Jesson, Robert Wilfred Fairey (1886-1917)
Sherborne School, UK, Book of Remembrance for former pupils who died in the First World War, 1914-1918.
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Credit: Sherborne School Archives, Abbey Road, Sherborne, Dorset, UK, DT9 3AP.
Details: Robert Wilfred Fairey Jesson (1886-1917), born 17 January 1886, son of Robert William Jesson and Annie Randall Jesson of 10, Archers Road, Southampton.
Attended Handel College, Southampton.
Attended Sherborne School (Harper House) January 1901-August 1905; 6th form; 1st XI cricket team 1903, 1904, 1905. Took part in the 1905 Sherborne Pageant www.flickr.com/photos/sherborneschoolarchives/15974976765...
Attended Merton College, Oxford; won his Harlequin.
Played for Hampshire XI cricket team and for the Old Shirburnian cricket tours in the West of England.
Member of the Inns of Court OTC.
WW1, Major in the Duke of Edinburgh's (Wiltshire Regiment); joined as 2nd Lieutenant, 5th (S.) Bn, in August 1914; wounded at Gallipoli; mentioned in despatches. Killed near Kut on 22 February 1917, while 2nd in Command of Regiment.
Basra Memorial, Panel 30 and 64 www.cwgc.org/find-war-dead/casualty/1656815/JESSON,%20ROB...
Sherborne School: War Memorial Staircase; Book of Remembrance; Memorial plaque in the School chapel www.flickr.com/photos/sherborneschoolarchives/28668669474...; Harper House roll of honour. R.W. Jesson and Mrs Jesson donated £6.6s. towards the Sherborne School War Memorial in memory of their son, Major R.W.F. Jesson.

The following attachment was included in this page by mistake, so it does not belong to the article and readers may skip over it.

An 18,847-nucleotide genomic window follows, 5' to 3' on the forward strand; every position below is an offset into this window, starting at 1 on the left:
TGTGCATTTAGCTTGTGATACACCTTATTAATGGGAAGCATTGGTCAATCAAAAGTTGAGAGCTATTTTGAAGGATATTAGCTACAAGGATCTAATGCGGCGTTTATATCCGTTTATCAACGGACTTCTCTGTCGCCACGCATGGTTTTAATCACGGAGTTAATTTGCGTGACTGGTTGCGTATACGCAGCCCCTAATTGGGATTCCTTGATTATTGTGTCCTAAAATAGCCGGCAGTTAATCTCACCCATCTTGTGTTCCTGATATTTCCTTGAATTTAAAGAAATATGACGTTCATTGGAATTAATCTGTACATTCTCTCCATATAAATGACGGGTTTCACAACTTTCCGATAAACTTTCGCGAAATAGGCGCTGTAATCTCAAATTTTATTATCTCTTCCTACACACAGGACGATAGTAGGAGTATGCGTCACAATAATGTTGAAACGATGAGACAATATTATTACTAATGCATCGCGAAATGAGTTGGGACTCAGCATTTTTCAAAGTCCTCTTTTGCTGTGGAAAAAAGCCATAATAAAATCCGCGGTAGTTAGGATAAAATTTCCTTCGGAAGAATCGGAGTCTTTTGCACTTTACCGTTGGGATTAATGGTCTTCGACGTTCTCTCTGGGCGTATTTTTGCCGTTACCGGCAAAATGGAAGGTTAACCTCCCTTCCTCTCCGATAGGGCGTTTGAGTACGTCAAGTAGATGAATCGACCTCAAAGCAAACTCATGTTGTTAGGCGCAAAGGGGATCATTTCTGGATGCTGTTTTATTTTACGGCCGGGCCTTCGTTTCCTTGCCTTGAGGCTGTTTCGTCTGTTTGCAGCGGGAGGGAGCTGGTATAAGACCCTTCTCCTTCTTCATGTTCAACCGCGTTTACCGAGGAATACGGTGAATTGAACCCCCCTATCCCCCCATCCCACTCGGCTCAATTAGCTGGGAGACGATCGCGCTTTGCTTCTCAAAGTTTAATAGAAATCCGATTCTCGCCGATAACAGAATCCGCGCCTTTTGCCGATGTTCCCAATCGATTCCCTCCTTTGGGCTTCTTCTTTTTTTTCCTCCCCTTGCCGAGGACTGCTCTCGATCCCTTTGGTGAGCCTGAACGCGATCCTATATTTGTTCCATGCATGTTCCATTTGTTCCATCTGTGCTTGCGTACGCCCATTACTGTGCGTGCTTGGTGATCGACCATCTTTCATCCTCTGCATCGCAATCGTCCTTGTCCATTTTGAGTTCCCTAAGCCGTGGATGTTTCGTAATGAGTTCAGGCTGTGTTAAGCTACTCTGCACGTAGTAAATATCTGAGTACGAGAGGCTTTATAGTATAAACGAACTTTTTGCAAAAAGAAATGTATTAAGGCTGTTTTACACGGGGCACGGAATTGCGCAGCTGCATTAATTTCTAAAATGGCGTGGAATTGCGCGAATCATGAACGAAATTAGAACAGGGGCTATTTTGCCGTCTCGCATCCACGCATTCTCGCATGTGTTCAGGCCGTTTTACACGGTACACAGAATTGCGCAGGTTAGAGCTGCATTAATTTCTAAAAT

Obituary, 'The Shirburnian', April 1917: 'All those Old Shirburnians who were fortunate enough to go year by year on the Cricket Tour in Devonshire, regarded those few days among the happiest of their lives. They are now indeed sunny memories of which nothing can ever rob us. As we think of them many figures rise before us, but at the present moment none more vividly than that of Wilfred Jesson. There was never a more lion-hearted cricketer than he; and to have him on our side went a long way towards victory. But it was not in the field only that he played so great a part. Which of us will ever forget his cheerfulness, his modesty, his tact, his sympathy and his intense love of all that had to do with Sherborne? It was on our last tour, in August 1914, that he received the telegram summoning him to join his Regiment, and from that day onwards all those qualities that we admired so much in him were given without stint to his country. He served through the Gallipoli campaign, being wounded and, just before the evacuation, invalided home. Last April he went to Mesopotamia and in one of his last letters told of his leading his troops across the Shatt-el-Hai at the beginning of the turning movement which ended in our victory over the Turks. We can well imagine how willingly and eagerly his men followed him. He fought as he had played. On those tours he was our hero, our pride, how much more so now! And we who loved him and are left behind thank God that it was our fortune to know him and count him friend.'